Learning good habits at an early age can set children up for a lifetime of success, and that includes understanding the benefits of an active lifestyle, according to professors in the College of Education.
With a grant from the U.S. Department of Health and Human Services, Tao Zhang and Jean Keller, faculty members in the Department of Kinesiology, Health Promotion and Recreation, are exploring whether a physical activity promotion program — administered through Head Start and by parents at home — can improve health outcomes for preschoolers from underserved communities.
Childhood obesity remains prevalent in the U.S., with nearly 19% of people ages 2-19 considered to have obesity by the CDC. Those numbers are higher in Texas, especially for communities of color, where nearly 40% of children have obesity, according to Zhang, who serves as director of UNT’s Pediatric Movement and Physical Activity Laboratory.
“We want to help these children live healthier, more meaningful lives, and that starts with establishing good physical activity habits at a young age,” Zhang says.
Minority Obesity Vanquished with Education or Project MOVE, will focus on integrating a comprehensive, developmentally and culturally appropriate physical activity intervention into preschool curriculum at 14 Head Start centers in Fort Worth. Head Start is a federally funded early childhood development program for low-income children.
Part of the two-year project will be educating parents about bringing more physical activity into their home environments, including home toolkits with instructions and materials needed for family-friendly activities that encourage movement. Taking advantage of resources such as parks, walking trails and recreation centers available in their local communities will be encouraged as well.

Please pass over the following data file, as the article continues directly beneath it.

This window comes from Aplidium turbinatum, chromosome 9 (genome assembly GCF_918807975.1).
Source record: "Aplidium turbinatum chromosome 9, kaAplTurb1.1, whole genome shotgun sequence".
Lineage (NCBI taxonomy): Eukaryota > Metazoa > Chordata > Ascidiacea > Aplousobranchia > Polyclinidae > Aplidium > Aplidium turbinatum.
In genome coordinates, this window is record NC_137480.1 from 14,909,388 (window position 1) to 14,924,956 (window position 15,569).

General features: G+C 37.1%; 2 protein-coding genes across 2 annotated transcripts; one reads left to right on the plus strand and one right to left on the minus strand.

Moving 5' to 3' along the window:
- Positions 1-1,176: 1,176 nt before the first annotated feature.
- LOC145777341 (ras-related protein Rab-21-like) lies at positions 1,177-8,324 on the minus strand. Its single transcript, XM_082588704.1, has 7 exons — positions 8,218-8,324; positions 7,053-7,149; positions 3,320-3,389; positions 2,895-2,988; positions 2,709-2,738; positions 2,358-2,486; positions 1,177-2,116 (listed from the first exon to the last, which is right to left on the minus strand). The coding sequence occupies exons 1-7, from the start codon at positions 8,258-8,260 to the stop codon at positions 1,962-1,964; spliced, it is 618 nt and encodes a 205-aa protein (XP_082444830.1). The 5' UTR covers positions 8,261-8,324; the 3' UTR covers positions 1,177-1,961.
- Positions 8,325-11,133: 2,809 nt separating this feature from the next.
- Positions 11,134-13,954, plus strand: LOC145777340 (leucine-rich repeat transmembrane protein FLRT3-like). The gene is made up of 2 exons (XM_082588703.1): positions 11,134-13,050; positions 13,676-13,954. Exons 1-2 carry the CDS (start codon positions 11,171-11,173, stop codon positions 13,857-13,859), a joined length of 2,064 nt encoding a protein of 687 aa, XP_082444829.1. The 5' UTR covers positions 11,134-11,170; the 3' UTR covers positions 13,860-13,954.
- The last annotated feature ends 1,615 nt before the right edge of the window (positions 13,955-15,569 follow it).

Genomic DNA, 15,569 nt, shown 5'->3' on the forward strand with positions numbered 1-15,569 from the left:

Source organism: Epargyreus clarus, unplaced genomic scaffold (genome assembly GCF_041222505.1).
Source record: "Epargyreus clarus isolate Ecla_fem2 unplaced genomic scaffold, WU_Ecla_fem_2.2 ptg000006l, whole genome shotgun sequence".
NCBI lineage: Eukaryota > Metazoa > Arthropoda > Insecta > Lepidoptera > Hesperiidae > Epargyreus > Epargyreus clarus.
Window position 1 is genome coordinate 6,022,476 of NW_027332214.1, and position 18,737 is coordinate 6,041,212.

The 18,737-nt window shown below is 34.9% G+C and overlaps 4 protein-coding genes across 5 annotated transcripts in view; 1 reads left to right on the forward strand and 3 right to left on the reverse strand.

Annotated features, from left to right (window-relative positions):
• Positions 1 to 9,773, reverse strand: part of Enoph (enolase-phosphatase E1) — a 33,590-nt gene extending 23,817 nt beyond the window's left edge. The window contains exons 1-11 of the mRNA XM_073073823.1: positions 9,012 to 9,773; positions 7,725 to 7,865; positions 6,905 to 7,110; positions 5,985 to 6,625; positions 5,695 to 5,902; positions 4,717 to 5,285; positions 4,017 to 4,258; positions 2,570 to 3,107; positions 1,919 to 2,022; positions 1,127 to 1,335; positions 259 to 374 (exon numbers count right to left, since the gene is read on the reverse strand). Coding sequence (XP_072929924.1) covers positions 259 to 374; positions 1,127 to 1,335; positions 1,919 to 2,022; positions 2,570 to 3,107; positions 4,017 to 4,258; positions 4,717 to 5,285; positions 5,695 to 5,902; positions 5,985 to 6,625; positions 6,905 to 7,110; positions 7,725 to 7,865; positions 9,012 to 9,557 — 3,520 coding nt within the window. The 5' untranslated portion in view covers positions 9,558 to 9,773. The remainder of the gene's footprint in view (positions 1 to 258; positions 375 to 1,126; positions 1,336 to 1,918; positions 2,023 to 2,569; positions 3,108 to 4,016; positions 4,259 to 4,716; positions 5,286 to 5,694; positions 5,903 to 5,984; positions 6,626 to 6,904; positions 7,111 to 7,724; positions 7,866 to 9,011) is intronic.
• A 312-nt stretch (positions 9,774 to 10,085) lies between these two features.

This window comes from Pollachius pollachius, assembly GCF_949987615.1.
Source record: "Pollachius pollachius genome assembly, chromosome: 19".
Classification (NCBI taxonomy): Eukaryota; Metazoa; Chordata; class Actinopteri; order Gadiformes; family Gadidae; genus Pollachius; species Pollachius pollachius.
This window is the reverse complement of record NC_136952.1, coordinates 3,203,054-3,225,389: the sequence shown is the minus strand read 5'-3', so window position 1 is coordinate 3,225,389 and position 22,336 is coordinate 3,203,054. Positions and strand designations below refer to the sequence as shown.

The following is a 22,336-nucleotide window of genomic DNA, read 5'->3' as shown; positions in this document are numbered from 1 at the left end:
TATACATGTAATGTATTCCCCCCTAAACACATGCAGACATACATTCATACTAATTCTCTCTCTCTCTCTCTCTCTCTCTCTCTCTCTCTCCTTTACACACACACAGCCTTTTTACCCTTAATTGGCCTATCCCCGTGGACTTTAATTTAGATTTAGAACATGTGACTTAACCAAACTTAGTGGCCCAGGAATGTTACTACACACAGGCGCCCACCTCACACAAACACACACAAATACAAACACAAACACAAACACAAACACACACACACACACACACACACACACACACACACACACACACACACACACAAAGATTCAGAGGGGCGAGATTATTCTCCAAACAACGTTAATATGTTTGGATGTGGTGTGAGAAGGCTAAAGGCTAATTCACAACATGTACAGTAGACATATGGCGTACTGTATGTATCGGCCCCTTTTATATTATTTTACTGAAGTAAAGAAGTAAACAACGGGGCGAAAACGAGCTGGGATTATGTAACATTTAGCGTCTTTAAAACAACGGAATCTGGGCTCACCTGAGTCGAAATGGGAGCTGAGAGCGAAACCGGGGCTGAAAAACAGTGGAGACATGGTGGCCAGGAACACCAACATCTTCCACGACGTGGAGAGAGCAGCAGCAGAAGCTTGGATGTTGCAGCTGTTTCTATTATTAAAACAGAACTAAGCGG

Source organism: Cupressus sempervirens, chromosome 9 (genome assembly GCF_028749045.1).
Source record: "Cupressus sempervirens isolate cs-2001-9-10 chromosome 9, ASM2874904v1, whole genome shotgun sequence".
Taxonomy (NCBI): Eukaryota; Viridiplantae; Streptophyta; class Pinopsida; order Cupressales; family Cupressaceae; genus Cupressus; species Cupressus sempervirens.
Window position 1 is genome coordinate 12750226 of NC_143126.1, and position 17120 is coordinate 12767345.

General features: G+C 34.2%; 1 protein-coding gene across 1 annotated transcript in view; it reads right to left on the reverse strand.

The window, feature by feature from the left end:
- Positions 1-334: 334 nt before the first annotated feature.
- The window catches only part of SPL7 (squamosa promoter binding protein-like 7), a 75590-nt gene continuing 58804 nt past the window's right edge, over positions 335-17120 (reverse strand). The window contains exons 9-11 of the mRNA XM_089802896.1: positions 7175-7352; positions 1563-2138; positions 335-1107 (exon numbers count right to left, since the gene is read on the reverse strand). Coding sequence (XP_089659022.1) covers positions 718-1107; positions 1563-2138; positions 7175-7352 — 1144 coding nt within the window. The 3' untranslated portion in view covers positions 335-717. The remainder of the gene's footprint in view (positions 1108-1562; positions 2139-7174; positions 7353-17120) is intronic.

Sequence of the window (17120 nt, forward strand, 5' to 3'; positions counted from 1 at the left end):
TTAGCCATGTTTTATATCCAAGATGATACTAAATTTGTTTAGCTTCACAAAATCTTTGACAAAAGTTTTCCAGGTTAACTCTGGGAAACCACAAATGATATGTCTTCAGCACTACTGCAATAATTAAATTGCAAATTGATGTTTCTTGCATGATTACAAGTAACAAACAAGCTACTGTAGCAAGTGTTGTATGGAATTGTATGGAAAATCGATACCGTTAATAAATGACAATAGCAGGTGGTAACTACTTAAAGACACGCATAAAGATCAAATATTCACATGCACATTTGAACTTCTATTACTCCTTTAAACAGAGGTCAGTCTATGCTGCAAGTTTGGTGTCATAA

“When children don’t have basic motor skills, they won’t engage in sports and other physical activities. Through our evidence-based physical activities aligned with their cognitive development, we’ll make sure those motor skills are developed at a young age so they can easily get involved with other activities as they age and get into school,” Keller says.
Project MOVE is one of many UNT research projects aimed at lessening longstanding racial and ethnic health disparities. Through UNT’s Center for Racial and Ethnic Equity in Health and Society, faculty members across disciplines are researching the educational, economic, environmental and social determinants of health to enhance the quality of life for underserved populations across Texas.
“We know there are health disparities in Latinx and Black communities. The economic, environmental, educational and social components of a community — they all work together. When all of those pieces aren’t working well, you see declines in health for individuals — physically, mentally and socially. Our hope is to help these young children, their caregivers and families understand how important physical activity is to their overall health and wellbeing,” Keller says.